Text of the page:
Re: [rtcweb] Another consideration about signaling

Neil Stratford <neils@belltower.co.uk> Tue, 11 October 2011 10:04 UTC

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From: Neil Stratford <neils@belltower.co.uk>
To: Ted Hardie <ted.ietf@gmail.com>
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Subject: Re: [rtcweb] Another consideration about signaling
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On Mon, Oct 10, 2011 at 7:51 PM, Ted Hardie <ted.ietf@gmail.com> wrote:

>
> Taking off my various hats, I have to say I don't agree.   We're putting
> together a system here in which a downloaded application must talk to the
> server from which it is downloaded, the local system into which it is
> downloaded, and the other endpoints with whom it wants to trade flows.  If
> we decline to put any constraint at all on the signaling that goes between
> the downdloaded system and the server, we are, in essence, forcing the API
> between the downloaded code and the local environment to support any
> possible signaling.  Since it is the local environment that will manage
> codecs and emit RTP flows, that's a rough ask--especially if it has to
> support signaling that might have radically different semantics.
>

At the core of any RTC endpoint is an API to manage codecs and emit RTP,
they are the fundamental building blocks and in my view should be exposed to
javascript. Attempts to impose the semantics of a given signalling protocol
on the API will cause unnecessary complication and limit the ability to
innovate.

If we agreed on a semantic approach (e.g. solicit/propose or offer/answer),
> then the syntactic difference would be, I admit, largely a matter of taste.
> I would see no real reason not to have a baseline syntax, but I would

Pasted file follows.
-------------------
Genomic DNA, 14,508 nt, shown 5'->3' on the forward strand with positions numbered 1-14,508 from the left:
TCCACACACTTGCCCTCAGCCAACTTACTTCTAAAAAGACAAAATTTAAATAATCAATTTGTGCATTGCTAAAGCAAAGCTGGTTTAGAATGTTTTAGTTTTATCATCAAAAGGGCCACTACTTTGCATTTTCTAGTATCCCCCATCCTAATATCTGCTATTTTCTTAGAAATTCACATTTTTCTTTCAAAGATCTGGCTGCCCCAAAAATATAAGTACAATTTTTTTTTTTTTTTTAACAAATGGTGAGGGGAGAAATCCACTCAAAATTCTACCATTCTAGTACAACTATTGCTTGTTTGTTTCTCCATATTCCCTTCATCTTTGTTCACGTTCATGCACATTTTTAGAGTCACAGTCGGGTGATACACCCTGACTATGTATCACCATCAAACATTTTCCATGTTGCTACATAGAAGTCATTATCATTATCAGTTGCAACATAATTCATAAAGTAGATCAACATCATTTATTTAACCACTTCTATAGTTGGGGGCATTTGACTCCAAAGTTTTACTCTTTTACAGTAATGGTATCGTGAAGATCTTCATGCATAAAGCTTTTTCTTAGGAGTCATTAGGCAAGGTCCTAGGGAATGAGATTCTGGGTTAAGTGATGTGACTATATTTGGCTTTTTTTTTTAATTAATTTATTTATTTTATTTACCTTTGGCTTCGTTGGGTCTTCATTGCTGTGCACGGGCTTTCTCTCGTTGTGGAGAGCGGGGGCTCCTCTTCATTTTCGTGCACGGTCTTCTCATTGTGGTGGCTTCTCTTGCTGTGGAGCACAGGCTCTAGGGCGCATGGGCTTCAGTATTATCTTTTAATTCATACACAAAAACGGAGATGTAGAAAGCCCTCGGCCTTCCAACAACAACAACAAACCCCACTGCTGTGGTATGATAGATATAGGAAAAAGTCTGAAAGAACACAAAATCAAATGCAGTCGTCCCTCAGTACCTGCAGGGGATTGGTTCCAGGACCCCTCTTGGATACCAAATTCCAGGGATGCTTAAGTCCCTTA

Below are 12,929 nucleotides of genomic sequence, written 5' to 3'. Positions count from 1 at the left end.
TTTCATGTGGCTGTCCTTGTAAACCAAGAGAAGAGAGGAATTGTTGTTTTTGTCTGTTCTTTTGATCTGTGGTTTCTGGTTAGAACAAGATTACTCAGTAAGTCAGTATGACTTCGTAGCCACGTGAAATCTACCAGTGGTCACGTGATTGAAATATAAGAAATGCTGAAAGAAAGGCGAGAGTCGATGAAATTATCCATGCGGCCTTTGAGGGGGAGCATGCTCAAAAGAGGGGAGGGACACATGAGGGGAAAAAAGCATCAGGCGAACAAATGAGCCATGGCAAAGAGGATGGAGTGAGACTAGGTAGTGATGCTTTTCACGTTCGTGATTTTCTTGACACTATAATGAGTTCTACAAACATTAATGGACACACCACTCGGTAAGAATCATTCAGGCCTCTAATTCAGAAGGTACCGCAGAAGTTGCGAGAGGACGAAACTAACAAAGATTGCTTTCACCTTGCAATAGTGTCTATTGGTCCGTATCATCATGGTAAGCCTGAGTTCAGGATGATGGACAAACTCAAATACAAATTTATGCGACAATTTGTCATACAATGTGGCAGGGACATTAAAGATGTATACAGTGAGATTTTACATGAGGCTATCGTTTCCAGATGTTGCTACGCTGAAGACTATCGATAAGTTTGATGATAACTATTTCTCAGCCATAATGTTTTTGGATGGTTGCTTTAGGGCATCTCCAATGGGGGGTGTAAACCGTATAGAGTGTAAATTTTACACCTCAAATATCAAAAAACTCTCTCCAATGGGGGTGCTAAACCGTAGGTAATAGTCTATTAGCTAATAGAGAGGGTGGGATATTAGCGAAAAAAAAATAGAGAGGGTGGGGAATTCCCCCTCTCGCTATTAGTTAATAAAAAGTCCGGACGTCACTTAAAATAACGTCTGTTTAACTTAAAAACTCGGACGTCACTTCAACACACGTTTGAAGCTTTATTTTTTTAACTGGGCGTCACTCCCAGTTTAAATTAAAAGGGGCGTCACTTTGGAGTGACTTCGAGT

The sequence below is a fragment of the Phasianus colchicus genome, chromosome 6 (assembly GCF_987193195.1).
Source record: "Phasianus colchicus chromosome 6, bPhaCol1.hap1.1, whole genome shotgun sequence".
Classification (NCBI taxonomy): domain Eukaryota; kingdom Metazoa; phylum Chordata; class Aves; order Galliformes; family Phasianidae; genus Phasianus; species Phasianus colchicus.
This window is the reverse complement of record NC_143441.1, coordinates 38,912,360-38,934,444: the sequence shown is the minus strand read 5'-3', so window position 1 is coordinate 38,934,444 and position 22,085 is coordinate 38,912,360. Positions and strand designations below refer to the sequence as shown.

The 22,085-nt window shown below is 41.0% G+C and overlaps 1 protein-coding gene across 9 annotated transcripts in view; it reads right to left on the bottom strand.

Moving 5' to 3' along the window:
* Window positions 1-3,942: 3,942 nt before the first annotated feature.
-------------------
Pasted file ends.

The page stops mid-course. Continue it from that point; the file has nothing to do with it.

> probably agree to it being pseudo code of some sort.  But if we have no
> agreed on *semantics* for the signaling, then the API between the downloaded
> code and the  local system is unbounded.  That doesn't tend to make for
> stable systems or interoperability.
>

I believe that interoperability should be reduced to the media stream -
there should be no requirement that signalling from two different vendors
would need to interoperate unless they choose to do so.


> If you must gateway between systems (something I agree is not job one),
> unbounded semantics would also imply arbitrary complexity in the gateways.
> Again, not good for stability or deployability.
>

If vendors wish to interoperate with a common signalling protocol such as
SIP then they will design their protocols with semantics that make that an
easy task. The key difference between rtcweb and traditional RTC is that we
have the flexibility of the javascript execution engine and we can change
the signalling protocol from one page to another, or even one call to the
next. If you want to make a SIP call, then use SIP.js, if you want to call
another browser within the same web application, then use whatever
signalling is most appropriate for the application.


> I am, personally, far from convinced that having no constraints on the
> signaling is worth imposing unbounded complexity on the Javascrip/Browser
> API and any gateway systems, as well as circumscribing our security
> choices.  It may seem to be a dazzling amount of freedom, but it is only one
> part of the system, and it ought to play well with others.
>

I agree that we need to ensure that the API can support the signalling
protocols that we want it to, but I don't think that we should limit the API
in any way so that it can only support those protocols unless there are very
good reasons to do so.

Neil